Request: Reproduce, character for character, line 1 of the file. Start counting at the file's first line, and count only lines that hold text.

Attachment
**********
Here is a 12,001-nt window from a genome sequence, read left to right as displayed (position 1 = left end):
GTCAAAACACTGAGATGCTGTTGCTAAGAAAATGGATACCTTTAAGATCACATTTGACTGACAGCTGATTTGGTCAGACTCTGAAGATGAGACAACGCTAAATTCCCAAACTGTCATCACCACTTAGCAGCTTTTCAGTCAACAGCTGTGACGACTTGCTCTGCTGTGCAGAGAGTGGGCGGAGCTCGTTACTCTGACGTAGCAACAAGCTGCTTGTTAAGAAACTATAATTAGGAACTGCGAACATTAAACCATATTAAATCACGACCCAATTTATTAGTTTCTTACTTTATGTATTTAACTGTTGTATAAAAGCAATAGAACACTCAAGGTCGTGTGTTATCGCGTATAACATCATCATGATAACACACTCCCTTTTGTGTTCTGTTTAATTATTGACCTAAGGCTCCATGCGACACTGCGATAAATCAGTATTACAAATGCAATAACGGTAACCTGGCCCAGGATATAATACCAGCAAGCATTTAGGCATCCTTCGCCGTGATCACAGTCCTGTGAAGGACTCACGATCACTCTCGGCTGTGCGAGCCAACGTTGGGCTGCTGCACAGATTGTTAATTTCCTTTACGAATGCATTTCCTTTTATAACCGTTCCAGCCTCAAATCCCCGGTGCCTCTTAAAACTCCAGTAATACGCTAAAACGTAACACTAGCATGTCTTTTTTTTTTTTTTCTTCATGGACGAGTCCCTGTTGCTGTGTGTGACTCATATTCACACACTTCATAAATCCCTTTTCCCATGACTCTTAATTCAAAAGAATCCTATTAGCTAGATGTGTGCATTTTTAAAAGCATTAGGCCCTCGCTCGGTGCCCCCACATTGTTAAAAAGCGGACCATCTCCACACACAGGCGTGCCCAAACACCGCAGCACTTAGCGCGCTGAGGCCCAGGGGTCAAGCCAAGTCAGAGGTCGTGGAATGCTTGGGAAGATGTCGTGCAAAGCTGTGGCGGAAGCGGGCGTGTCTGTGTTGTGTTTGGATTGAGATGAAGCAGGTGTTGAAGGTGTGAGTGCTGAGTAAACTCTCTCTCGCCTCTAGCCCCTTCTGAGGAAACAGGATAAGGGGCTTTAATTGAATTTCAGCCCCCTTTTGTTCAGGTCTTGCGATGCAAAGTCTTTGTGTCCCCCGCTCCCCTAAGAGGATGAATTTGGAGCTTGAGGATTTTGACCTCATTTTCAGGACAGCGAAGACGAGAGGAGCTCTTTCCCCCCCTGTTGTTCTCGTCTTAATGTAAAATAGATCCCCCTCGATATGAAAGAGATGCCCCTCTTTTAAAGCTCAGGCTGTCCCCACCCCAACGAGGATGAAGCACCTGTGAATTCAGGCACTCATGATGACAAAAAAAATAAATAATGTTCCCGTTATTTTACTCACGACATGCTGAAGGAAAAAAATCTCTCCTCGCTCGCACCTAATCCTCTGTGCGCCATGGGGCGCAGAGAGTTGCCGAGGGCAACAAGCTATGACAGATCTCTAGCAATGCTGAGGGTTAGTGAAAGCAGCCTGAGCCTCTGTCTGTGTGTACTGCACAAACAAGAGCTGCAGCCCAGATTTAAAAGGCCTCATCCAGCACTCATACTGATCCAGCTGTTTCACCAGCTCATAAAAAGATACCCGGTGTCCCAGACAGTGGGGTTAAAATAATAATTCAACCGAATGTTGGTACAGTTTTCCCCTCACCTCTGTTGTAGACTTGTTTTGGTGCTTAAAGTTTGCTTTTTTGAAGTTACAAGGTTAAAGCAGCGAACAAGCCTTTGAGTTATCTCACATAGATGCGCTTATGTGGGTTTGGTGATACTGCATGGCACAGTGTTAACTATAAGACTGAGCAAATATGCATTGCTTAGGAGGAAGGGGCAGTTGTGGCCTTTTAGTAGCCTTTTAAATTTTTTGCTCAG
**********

Here is a 12,001-nt window from a genome sequence, read left to right as displayed (position 1 = left end):